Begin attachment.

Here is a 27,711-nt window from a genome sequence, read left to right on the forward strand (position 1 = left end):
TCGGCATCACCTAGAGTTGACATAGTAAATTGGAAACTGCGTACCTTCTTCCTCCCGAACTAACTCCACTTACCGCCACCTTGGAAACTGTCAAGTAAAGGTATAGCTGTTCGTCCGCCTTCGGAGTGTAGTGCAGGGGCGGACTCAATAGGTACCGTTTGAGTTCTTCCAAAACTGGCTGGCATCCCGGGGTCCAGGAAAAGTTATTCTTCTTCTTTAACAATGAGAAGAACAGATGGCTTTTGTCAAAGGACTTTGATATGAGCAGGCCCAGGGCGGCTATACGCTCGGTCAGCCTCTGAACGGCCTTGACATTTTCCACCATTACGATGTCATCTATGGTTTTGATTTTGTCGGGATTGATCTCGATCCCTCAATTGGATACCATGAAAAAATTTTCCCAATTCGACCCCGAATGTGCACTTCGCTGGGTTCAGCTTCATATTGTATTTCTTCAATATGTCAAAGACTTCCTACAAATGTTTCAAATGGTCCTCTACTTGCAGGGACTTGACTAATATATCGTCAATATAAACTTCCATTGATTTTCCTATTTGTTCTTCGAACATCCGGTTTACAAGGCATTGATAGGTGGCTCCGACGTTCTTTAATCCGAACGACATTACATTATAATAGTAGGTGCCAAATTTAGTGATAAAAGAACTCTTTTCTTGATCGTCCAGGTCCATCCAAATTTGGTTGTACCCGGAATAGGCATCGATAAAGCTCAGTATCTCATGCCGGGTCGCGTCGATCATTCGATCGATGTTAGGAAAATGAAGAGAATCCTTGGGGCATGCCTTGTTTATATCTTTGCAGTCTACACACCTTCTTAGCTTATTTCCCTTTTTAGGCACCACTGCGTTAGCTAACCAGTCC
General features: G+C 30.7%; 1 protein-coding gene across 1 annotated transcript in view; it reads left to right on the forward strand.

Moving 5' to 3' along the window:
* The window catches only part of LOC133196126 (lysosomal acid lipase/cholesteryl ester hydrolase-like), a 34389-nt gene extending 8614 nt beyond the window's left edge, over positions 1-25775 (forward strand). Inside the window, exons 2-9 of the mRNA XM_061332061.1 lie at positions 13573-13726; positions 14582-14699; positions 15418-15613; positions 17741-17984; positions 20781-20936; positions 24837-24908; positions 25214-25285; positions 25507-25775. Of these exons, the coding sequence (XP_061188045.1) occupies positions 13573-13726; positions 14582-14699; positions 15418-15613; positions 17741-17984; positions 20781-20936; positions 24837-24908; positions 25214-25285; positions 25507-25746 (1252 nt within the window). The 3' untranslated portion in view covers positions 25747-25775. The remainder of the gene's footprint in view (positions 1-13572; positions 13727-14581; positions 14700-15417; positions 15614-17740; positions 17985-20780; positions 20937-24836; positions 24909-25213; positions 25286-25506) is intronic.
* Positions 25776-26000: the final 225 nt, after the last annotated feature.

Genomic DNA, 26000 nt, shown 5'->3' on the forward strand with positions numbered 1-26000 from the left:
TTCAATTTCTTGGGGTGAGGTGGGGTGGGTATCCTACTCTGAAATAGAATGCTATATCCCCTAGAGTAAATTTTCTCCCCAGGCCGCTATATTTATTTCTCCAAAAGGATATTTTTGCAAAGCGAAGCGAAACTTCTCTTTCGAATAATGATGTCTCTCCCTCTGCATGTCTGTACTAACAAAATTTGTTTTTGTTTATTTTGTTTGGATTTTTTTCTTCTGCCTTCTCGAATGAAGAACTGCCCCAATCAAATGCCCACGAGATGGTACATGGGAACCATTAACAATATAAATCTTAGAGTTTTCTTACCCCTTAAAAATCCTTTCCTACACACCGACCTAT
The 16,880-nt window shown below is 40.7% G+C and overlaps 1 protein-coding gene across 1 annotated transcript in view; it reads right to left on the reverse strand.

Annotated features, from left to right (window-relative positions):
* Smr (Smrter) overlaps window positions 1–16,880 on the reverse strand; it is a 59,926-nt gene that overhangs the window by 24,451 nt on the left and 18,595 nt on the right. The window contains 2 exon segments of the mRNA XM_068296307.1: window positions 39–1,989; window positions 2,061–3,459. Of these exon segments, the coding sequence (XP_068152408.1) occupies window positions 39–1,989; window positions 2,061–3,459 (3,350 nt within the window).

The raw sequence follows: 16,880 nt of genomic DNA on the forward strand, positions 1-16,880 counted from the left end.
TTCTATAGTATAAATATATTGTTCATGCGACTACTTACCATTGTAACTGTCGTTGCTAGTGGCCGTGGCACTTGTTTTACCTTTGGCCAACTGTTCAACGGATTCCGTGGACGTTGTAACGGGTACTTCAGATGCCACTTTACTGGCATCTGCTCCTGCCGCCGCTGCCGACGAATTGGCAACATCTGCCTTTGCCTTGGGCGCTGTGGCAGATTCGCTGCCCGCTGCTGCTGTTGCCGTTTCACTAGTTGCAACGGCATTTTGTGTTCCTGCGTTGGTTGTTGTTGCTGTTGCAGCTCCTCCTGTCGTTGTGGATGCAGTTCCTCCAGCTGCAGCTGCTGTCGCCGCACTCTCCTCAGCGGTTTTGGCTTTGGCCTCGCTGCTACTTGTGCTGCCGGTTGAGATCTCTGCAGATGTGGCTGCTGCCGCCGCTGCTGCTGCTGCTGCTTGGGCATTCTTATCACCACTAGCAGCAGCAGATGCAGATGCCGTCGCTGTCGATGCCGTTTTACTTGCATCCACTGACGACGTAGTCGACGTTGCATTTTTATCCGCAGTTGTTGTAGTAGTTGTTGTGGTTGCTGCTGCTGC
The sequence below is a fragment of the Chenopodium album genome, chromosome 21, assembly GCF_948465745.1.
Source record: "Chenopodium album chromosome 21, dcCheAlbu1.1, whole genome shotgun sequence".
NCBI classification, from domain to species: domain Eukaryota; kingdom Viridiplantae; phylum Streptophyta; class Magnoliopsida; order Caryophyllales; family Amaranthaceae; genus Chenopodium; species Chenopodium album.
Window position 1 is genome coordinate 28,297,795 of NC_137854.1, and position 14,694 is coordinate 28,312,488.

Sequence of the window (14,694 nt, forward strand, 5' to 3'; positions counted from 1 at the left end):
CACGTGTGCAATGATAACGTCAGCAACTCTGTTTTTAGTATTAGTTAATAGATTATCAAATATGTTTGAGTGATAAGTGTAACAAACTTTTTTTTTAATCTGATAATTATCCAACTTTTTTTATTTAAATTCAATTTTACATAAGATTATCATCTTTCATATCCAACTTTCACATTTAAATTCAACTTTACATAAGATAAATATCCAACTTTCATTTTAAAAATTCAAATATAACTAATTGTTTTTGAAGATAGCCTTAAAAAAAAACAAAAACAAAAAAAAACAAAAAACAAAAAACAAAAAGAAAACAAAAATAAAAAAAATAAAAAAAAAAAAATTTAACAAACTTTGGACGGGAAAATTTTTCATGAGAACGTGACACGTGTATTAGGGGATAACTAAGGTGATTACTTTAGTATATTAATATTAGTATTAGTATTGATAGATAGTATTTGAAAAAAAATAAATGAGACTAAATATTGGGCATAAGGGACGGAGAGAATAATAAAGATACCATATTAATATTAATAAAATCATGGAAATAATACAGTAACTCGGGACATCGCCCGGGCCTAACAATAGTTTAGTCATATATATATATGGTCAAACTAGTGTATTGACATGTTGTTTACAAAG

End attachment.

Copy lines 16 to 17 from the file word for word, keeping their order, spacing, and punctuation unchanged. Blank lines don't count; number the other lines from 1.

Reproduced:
NCBI classification, from domain to species: domain Eukaryota; kingdom Viridiplantae; phylum Streptophyta; class Magnoliopsida; order Caryophyllales; family Amaranthaceae; genus Chenopodium; species Chenopodium album.
Window position 1 is genome coordinate 28,297,795 of NC_137854.1, and position 14,694 is coordinate 28,312,488.